Prenups – What Every Engaged Couple Should Know Before Saying “I Do”
Marriage is an exciting milestone in many people’s lives. However, before getting married, it is always a good idea to discuss a prenuptial agreement with your partner. While it’s not an easy topic to talk about, there are ways to discuss a prenuptial agreement that will open the lines of communication between you and your partner and allow for a practical conversation about both of your futures. Having this conversation is also an excellent opportunity to discuss your expectations and shape your partnership together to ensure a smooth transition into marriage.
Be Honest About Your Reasons for Wanting a Prenup
This is a chance to start out your life together with honesty and clarity. There are many reasons why you might want a prenup including reducing stress, saving money, protecting income/inheritance, tax planning and resolving debt issues. Start an honest conversation with your partner, be completely transparent and encourage your partner to do the same. When suggesting anything, help your partner understand why it might be important to you. The more your partner understands your reasoning, the easier it will be for them to accept it.
Choose the Right Time to Talk
Don’t spring the prenup on your partner the day before the wedding as this is usually a stressful time anyway. Instead, start a discussion with your lawyers six to 12 months before your wedding. This will give you time to negotiate, as well as allow your lawyers to help demystify the agreement and explain why it can be valuable. Additionally, try to find a time when you are both at your best. After a long day at the office or when your partner has just walked in the door is probably not ideal. This is a delicate and sometimes uncomfortable conversation, but if it’s something that genuinely matters to you, you owe it to your partner to bring it up at the right time.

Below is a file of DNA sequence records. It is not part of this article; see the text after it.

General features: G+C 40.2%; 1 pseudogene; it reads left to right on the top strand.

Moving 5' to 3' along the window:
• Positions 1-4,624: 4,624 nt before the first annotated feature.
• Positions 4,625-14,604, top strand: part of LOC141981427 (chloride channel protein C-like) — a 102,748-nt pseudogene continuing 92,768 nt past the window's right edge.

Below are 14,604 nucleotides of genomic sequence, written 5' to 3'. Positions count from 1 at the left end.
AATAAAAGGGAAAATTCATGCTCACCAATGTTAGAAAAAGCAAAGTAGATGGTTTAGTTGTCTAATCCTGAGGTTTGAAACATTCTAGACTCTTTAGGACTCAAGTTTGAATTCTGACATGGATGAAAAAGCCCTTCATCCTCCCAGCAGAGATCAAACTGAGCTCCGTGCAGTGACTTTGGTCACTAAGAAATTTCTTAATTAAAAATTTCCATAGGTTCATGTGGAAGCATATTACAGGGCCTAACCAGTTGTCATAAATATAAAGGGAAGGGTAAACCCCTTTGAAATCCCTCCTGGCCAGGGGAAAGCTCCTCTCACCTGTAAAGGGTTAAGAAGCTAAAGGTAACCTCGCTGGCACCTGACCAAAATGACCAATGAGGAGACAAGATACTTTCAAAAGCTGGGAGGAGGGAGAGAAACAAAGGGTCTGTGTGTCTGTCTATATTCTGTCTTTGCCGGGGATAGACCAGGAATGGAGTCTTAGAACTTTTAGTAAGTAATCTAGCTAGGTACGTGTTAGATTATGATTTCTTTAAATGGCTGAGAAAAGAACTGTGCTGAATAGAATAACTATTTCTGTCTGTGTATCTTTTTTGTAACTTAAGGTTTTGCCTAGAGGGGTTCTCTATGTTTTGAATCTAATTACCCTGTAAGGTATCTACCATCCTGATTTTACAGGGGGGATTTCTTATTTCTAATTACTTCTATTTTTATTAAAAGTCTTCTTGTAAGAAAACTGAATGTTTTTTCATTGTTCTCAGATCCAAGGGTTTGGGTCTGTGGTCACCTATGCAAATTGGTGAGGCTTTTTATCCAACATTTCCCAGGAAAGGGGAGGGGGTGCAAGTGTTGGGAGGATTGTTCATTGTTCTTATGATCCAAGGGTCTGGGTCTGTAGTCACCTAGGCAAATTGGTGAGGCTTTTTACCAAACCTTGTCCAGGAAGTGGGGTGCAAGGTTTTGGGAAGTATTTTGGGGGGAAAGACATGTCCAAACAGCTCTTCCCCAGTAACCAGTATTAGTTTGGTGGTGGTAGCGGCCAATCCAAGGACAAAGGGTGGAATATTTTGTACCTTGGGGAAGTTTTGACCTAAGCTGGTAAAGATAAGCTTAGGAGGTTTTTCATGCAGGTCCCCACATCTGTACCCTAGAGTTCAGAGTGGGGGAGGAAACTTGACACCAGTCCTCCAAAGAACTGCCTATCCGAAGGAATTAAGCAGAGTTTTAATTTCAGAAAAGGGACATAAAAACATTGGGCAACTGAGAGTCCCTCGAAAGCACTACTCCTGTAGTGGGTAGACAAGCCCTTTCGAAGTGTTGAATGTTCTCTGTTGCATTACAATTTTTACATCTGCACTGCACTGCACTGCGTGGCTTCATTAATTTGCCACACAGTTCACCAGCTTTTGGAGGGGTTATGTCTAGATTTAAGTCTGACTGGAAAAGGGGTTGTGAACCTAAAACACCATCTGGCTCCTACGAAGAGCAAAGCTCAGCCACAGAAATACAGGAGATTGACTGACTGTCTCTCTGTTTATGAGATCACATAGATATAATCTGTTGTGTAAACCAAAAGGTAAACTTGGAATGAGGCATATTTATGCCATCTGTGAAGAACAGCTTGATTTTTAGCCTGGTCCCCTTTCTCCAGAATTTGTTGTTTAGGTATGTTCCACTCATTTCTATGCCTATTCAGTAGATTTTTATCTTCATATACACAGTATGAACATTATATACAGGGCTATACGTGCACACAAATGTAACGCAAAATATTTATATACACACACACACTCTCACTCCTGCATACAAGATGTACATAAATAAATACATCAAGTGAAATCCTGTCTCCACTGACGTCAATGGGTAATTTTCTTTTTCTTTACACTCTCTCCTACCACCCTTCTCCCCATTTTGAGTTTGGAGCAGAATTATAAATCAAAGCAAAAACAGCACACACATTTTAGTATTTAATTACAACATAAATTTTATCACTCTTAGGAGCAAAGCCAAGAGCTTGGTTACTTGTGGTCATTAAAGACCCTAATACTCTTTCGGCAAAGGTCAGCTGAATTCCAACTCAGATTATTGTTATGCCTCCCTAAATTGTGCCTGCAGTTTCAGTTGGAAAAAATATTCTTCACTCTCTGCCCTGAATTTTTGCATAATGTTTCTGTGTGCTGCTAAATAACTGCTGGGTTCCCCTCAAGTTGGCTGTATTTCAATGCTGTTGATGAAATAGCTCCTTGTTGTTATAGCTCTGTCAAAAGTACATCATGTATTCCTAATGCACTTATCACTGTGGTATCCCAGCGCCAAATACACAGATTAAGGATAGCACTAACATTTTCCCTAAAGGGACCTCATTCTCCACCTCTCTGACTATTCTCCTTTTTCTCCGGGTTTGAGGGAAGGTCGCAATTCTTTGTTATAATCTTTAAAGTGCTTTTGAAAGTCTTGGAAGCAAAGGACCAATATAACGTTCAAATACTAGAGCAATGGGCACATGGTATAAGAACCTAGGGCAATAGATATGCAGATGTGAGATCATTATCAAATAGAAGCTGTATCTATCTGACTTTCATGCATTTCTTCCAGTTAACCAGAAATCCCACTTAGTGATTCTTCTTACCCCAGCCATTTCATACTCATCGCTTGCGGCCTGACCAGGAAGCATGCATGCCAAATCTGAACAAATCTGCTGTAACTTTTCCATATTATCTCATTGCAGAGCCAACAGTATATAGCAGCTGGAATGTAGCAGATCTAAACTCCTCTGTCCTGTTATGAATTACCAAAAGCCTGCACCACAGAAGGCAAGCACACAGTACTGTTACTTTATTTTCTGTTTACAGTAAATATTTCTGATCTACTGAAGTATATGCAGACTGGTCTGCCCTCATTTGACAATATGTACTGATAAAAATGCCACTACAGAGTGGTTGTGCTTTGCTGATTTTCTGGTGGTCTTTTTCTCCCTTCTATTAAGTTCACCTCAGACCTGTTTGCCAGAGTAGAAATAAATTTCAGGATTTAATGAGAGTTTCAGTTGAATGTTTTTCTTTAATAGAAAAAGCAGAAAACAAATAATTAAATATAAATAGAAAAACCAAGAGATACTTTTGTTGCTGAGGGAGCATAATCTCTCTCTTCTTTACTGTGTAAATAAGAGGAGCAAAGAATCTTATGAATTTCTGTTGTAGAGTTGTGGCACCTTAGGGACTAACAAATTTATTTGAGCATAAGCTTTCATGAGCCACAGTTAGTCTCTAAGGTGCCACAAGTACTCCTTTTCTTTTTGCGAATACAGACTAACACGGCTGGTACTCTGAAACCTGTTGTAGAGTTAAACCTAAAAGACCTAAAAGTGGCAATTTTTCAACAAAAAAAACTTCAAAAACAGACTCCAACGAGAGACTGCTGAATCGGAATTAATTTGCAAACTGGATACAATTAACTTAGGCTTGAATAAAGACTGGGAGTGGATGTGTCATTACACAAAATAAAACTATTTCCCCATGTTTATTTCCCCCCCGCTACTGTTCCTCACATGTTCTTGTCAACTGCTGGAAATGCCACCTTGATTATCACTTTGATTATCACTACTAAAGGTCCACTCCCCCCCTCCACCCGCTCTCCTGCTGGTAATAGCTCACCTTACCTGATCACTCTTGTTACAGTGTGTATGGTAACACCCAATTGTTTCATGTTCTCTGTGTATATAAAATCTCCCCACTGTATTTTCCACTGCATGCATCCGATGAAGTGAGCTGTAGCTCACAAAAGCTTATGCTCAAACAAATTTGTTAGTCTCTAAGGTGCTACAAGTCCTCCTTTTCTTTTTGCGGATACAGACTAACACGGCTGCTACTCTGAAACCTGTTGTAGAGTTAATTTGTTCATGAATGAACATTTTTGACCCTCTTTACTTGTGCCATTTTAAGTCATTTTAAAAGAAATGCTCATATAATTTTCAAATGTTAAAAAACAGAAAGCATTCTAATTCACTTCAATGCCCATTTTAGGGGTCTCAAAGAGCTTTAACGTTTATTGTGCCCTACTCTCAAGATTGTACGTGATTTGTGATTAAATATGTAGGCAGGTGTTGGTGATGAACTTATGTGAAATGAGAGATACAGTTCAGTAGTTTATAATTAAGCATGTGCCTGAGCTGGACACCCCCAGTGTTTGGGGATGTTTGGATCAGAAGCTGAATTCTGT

Be Collaborative In Your Approach
Consider hiring a mediator and writing the prenup collaboratively so you are both on equal footing. A mediator is a neutral third party who will work with you as a couple to reach a consensus on the agreement. Your lawyers primary role will be to ensure adequate disclosure is given and that each person understands the contents and nature of the agreement. The mediator leads the couple through a series of questions and answers in an effort to reach a friendly consensus.
Be Kind To Your Partner
Going through the process of creating a prenup will inevitably cause tension, so be kind to each other, especially in moments of frustration. If things do get heated, try and understand why it’s going down that path by asking questions about your partner’s objections, concerns, or beliefs. Whilst everyone should enter a marriage feeling like it will last forever, it is only reasonable that each party protect their assets in case things do go wrong later down the line. Although it may feel like a daunting conversation to have, it could very well be worth it in the long run.
Disclaimer: The content provided in the blog posts of Jones Divorce & Family Law is general information and should not be considered legal advice. Please contact a lawyer for legal advice tailored to your specific situation. All articles are current as of their original publication date.